As artisan breads become more and more popular, ingredient suppliers are evolving to meet the demands and challenges of this dynamic industry.
“Consumers associate artisan breads with freshness, authenticity and high-quality ingredients, so they align well with many of the emerging trends we’re seeing in the larger food industries,” says Andy Vollmar, director of food ingredients and specialty grains for Maumee, Ohio-based The Andersons Inc.
The trend can be explained largely by three “S” words, Vollmar says: storytelling, simplicity and sustainability. “Consumers are curious, and they want to know where their food comes from,” he says. “Artisan bread makers are realizing they need to share the story behind their products. Because of this, bakers are demanding a stronger connection to the farm, and we are well-positioned to facilitate that transparency in the supply chain. We regularly connect bakers with the farmers who are growing their ingredients.”
Demand for simple, pure ingredients among consumers also plays a role, Vollmar says. That’s why The Andersons’ products contain no additives and are made from 100 percent whole grains.
Don Trouba, senior director, go-to-market for specialty products for Denver-based The Annex by Ardent Mills, says there’s “an allure” to trying foods that were popular more than a century ago. “Ancient grains have a history, a locality and an ethnic tradition that many consumers find simple, comforting and reassuring.”
And the uptick in use of ancient grains, he says, has been accompanied by an increased interest in artisan. “Breads made with things like white sonora, rye and spelt are re-emerging,” he says. “In the past, wheat varieties were chosen for high yield and ease of growing. More and more, we are seeing more farmers looking to do something different and wanting to add more value to their farm.”
Scott Simon, director of technical service for ADM Milling, a division of Chicago-based Archer Daniels Midland, says that as the sandwich category evolves by offering more trendy, higher-end choices to entice consumers, the profile of gourmet artisan breads, which offer value and differentiation in foodservice operations, is rising.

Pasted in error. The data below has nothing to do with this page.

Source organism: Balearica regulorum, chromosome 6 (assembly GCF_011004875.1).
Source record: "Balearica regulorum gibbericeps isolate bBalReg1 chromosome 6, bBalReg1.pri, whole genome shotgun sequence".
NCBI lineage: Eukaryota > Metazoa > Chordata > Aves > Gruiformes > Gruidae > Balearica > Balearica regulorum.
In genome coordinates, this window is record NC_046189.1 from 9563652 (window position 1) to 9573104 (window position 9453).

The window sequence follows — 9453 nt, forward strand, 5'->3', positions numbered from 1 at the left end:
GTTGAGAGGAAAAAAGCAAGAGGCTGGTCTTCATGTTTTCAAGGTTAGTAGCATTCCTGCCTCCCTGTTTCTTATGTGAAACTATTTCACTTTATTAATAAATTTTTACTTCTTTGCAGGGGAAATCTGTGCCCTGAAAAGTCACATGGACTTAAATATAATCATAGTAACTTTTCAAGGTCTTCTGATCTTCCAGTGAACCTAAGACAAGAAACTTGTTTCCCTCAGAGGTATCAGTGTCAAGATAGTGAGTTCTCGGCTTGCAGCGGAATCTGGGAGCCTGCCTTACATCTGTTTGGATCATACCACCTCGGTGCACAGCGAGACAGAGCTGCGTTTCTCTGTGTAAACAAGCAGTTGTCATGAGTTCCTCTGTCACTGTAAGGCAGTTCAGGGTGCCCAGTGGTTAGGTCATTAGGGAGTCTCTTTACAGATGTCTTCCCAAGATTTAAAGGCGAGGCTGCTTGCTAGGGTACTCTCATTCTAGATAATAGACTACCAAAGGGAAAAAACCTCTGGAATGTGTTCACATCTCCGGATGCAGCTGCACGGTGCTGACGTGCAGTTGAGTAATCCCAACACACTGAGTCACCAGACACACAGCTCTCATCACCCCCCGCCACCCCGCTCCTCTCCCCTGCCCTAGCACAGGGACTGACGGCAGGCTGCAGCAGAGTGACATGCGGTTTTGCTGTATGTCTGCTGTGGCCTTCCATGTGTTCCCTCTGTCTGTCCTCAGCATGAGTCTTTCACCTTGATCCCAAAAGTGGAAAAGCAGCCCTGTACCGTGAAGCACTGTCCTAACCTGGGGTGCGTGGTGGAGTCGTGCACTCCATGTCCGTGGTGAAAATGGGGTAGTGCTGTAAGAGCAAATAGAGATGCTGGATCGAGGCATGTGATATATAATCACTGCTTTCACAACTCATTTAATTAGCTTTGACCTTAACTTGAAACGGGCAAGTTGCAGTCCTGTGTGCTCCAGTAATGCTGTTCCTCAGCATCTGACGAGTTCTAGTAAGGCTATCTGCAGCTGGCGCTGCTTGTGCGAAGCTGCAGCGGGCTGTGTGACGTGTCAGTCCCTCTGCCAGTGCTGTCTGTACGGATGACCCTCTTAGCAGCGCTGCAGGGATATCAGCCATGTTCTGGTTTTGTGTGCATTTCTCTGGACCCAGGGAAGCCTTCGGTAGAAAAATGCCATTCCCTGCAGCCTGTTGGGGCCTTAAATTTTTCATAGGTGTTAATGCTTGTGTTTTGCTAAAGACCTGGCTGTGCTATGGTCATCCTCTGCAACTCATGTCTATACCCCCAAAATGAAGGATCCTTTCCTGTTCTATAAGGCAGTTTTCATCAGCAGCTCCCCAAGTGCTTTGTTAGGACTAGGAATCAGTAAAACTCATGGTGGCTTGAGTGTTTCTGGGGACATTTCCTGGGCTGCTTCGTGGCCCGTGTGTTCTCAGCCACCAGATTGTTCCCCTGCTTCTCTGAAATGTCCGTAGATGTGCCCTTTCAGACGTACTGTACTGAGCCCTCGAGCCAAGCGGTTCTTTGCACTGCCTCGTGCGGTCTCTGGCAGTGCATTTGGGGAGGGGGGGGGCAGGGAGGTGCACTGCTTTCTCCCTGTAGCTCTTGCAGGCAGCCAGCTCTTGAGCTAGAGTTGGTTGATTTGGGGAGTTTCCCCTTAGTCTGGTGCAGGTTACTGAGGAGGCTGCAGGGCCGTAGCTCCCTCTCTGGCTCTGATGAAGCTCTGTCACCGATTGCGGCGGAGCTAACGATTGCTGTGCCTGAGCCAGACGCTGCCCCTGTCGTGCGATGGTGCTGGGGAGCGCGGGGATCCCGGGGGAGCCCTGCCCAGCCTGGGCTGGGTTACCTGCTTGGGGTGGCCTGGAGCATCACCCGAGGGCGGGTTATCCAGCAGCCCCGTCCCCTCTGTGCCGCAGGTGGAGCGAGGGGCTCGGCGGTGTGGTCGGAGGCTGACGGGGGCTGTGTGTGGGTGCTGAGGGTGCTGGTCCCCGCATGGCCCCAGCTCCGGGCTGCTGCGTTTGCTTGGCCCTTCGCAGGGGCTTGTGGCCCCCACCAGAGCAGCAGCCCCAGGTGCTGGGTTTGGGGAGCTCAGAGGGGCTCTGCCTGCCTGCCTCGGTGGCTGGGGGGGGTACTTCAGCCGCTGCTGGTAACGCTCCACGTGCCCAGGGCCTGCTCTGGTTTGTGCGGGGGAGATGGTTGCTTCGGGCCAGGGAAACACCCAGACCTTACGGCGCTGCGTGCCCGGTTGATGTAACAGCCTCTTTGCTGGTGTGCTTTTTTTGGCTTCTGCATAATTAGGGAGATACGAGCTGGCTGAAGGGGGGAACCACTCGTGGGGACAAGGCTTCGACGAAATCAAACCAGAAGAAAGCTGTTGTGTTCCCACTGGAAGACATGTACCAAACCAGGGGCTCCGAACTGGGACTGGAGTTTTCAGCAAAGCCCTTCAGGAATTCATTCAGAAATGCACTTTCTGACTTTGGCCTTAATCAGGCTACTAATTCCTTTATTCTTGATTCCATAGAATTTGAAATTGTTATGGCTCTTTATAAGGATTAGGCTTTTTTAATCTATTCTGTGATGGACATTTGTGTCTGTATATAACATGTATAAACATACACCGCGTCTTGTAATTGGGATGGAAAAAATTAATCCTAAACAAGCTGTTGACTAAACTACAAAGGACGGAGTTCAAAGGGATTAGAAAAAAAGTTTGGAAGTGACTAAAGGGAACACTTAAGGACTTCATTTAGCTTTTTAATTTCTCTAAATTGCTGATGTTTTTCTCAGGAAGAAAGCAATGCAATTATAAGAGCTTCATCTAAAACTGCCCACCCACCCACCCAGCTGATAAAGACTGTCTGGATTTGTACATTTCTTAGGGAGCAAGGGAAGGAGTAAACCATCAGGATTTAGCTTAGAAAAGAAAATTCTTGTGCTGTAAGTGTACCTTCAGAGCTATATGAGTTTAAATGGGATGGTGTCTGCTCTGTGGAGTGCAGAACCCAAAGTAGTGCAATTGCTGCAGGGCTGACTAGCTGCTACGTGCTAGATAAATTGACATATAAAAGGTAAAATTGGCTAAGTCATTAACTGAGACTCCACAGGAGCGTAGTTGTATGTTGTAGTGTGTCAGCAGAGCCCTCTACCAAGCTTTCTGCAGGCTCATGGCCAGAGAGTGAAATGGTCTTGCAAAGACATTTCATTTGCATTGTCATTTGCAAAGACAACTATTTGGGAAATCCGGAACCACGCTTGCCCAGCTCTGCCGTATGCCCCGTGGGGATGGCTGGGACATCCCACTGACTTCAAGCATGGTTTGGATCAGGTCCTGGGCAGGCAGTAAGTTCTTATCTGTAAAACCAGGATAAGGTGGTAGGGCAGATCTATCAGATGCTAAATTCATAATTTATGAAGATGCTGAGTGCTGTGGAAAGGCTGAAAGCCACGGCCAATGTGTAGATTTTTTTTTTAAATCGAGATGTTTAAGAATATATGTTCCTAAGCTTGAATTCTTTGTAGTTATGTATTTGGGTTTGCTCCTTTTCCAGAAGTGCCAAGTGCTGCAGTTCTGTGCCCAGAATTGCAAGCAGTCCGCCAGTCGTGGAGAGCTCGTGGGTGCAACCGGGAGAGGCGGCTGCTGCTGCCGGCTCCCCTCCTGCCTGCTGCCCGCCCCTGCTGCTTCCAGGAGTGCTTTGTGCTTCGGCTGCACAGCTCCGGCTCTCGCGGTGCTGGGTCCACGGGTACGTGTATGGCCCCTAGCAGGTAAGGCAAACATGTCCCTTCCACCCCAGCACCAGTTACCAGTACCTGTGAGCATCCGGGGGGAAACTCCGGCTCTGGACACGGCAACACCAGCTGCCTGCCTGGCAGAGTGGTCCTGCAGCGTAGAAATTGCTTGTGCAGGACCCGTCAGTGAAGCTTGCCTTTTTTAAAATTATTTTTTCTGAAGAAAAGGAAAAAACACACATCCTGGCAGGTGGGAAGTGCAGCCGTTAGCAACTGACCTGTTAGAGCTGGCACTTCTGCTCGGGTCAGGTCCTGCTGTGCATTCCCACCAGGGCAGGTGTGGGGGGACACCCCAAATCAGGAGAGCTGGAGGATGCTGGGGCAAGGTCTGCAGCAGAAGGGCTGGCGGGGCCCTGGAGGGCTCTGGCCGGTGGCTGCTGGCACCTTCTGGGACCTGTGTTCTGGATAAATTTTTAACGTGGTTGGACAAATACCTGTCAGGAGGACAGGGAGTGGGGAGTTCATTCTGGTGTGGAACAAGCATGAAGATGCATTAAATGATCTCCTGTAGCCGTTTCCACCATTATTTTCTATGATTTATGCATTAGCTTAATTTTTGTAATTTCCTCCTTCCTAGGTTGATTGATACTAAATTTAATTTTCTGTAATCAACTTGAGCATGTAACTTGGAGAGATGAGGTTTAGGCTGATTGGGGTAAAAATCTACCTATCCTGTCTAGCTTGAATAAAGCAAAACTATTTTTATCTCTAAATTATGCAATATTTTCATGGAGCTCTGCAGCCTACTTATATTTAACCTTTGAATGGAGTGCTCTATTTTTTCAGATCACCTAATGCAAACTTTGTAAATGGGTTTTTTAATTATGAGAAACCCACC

“Artisan quality in retail-packaged bread is a growing trend,” Simon says. “Developers are putting a greater emphasis on higher quality flours and the inclusion of hearty specialty ingredients in addition to the use of special culinary processes.”
Courtney Schumacher, bakery marketing specialist for Beloit, Wisconsin-based Kerry, a division of Ireland-based Kerry Group, agrees that artisan breads are continuing to become more popular in the U.S. As consumers become more aware of what they’re eating, she says, they’re demanding a return to more natural- and artisan-type breads, like sourdough.
“In addition to allowing consumers to feel better about what they’re eating, artisan breads are perceived as being more premium than traditional sliced bread,” Schumacher says. And with nearly three out of four U.S. bread-eating consumers willing to pay more for better quality bread, she says, citing Mintel data, artisan, small-batch breads help satisfy consumer demand for better quality, premium products.
Technology, creativity, variety
ADM’s broad range of high-quality flours — including organic and sustainably sourced options — and specialty ingredients such as heritage grains, pulses, nuts and seeds, help developers create new artisan products, Simon says. “We also provide in-depth technical expertise and consumer insights that help developers move from concept to launch faster to capitalize on this trend as quickly as possible.”
Artisan bread baking is a long process, Simon says. Not only that: the use of limited ingredients means tolerance and consistency challenges can make growth and scale-up difficult. ADM, he says, works closely with developers to create custom solutions that can help minimize these problems.